If you’re just starting, it’s better to get a few styles of diaper (even the “hard” looking diapers) to see what you like.

Not to mention, your baby might have skinny legs or chunky thighs, and different brands and styles will fit your baby differently.

You don’t want to buy a $400 stash, only to get discouraged when they don’t fit your baby!

3. Choose Wisely

Life Tough Choices

There are at least five main styles of cloth diaper – all-in-ones, all-in-twos or hybrids, pocket diapers, fitted diapers with covers, and prefolds or flats with covers – and there are loads of different manufacturers of each style of diaper.

For example, you can find pocket diapers for $17.95 each from BumGenius, or as cheap as $5 from Alva Baby or Kawaii diapers.

The more expensive ones tend to hold up more reliably than the cheapo diapers – I’ve had cheap diapers last as long as upscale ones, but I’ve also had some fall apart after a few hot washes.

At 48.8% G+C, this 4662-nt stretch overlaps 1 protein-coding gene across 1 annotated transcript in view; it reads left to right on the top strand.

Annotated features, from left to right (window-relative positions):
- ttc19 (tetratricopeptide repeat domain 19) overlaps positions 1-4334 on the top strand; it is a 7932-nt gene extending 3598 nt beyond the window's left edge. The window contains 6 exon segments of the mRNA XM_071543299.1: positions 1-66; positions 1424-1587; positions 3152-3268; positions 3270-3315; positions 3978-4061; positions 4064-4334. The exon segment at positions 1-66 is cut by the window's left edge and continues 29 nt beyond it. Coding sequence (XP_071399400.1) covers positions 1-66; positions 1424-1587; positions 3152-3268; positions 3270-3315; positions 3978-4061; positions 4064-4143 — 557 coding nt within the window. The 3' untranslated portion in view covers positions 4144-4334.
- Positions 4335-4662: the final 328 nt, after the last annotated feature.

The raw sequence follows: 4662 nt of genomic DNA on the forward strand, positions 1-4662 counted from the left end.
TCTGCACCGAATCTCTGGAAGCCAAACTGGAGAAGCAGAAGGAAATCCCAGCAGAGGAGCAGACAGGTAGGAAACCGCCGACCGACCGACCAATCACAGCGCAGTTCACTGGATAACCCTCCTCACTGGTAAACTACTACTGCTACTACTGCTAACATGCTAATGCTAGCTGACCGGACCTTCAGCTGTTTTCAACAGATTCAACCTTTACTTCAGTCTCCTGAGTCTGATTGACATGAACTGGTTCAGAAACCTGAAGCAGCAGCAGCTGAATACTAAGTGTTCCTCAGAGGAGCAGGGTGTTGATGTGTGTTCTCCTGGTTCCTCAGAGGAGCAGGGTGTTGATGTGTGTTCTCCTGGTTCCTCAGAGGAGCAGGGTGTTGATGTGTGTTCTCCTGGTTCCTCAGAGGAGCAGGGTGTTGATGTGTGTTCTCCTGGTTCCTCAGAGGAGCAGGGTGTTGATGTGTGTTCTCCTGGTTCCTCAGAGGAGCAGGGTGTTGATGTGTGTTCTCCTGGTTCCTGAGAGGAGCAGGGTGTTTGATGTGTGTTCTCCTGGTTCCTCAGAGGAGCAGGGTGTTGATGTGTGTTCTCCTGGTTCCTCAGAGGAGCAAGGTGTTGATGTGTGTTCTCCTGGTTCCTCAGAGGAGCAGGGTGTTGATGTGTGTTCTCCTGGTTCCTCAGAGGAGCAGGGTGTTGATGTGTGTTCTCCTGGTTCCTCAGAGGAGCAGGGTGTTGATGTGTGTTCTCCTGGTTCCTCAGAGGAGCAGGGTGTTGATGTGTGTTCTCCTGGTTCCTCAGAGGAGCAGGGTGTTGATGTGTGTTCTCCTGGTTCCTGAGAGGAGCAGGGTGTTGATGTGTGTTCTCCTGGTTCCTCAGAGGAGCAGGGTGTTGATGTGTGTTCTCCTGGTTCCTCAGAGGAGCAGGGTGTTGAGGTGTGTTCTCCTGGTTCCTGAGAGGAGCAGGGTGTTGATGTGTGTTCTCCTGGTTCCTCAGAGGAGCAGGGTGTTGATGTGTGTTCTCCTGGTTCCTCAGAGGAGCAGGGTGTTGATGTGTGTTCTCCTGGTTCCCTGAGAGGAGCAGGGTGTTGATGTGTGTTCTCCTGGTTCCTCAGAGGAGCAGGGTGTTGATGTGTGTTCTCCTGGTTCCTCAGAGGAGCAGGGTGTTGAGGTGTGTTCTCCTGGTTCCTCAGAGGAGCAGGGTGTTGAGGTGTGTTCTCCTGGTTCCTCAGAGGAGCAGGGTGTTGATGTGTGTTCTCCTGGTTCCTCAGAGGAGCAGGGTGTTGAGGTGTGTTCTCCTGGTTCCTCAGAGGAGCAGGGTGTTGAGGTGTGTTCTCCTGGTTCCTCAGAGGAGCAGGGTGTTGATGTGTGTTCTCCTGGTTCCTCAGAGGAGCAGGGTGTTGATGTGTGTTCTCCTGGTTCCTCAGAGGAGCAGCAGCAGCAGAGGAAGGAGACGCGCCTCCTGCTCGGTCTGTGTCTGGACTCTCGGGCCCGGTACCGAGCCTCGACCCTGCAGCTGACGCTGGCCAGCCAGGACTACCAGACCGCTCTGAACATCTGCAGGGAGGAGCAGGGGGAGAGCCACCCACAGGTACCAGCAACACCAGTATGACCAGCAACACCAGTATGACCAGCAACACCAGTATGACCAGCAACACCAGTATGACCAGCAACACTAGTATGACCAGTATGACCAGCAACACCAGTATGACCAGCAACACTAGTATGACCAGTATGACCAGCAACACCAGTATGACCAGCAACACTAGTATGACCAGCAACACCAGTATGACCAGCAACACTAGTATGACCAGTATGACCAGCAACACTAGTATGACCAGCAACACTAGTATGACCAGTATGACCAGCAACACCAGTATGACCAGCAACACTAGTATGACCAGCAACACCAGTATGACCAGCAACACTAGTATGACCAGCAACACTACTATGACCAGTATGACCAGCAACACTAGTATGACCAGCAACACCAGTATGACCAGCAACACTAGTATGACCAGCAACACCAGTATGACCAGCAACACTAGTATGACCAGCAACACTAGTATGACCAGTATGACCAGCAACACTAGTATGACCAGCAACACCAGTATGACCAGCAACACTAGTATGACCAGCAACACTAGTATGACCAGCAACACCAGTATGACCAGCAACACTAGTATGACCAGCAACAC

Shop around and find diapers that will last – they’re an investment!

If money is an issue, consider using quality cotton prefolds with covers – you only need to change the cover if it gets soiled or smelly, so you only need about 6 covers along with 2 to 3 dozen diapers.

4. Not Buying Enough Or Too Many Diapers

Obviously, not having enough diapers can be a problem. The more you have to wash them, the faster they’ll wear out.

But having too many can be a problem too – because you WON’T be washing them as much.